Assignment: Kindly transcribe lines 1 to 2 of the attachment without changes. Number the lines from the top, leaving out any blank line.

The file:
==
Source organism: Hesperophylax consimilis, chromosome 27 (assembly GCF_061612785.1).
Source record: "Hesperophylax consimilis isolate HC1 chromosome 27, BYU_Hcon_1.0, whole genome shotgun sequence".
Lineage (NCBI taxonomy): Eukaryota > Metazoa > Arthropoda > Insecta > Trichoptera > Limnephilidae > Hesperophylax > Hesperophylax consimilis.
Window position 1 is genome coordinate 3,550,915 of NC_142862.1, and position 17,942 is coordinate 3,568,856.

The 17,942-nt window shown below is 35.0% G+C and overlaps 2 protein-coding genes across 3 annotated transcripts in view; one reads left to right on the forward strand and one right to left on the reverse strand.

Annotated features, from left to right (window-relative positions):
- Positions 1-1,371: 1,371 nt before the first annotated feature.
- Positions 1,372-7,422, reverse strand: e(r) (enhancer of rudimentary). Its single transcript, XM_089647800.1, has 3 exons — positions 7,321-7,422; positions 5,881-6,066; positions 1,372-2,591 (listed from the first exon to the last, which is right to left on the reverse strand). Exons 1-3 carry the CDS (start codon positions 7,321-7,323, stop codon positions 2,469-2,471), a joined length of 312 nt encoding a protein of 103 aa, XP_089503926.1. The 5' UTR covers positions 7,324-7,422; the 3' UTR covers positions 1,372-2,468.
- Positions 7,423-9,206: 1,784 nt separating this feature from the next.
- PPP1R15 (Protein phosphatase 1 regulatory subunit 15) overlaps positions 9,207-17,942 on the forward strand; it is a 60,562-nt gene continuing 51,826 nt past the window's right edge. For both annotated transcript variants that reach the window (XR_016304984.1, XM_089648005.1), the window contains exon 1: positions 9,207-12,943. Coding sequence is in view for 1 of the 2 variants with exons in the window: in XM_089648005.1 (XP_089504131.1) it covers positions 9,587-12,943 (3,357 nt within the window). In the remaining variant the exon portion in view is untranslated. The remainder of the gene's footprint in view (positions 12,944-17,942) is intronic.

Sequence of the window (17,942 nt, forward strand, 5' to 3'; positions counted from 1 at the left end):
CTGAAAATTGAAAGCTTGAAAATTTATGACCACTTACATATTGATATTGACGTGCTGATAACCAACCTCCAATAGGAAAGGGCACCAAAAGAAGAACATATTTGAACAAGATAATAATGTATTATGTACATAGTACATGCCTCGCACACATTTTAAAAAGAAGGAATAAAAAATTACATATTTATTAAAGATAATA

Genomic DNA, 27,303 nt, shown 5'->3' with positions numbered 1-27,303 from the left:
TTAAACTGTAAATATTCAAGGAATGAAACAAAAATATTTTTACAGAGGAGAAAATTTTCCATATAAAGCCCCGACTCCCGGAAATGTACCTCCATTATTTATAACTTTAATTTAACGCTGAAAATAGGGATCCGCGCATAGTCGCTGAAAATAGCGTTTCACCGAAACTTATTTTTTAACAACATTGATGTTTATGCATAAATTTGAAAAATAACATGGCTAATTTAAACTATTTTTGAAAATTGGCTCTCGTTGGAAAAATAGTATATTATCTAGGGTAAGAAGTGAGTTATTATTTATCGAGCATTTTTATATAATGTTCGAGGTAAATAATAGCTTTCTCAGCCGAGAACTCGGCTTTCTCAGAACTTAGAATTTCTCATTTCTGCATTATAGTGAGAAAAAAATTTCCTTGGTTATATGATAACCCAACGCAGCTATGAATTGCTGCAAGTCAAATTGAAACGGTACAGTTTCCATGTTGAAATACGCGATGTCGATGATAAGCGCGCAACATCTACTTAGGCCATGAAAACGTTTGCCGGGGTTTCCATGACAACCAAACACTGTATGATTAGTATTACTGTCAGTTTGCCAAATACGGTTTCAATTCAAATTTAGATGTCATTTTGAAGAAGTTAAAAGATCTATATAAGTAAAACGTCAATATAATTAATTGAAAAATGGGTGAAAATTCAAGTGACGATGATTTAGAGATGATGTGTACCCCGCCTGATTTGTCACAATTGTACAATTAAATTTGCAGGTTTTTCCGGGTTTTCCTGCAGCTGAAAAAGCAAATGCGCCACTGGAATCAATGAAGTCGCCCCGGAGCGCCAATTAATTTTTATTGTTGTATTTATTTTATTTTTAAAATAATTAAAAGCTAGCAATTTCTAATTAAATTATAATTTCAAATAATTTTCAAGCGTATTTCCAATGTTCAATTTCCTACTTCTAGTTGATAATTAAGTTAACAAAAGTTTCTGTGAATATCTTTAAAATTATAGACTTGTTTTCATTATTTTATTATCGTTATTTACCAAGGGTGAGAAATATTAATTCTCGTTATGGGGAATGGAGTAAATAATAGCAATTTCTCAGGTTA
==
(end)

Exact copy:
Source organism: Hesperophylax consimilis, chromosome 27 (assembly GCF_061612785.1).
Source record: "Hesperophylax consimilis isolate HC1 chromosome 27, BYU_Hcon_1.0, whole genome shotgun sequence".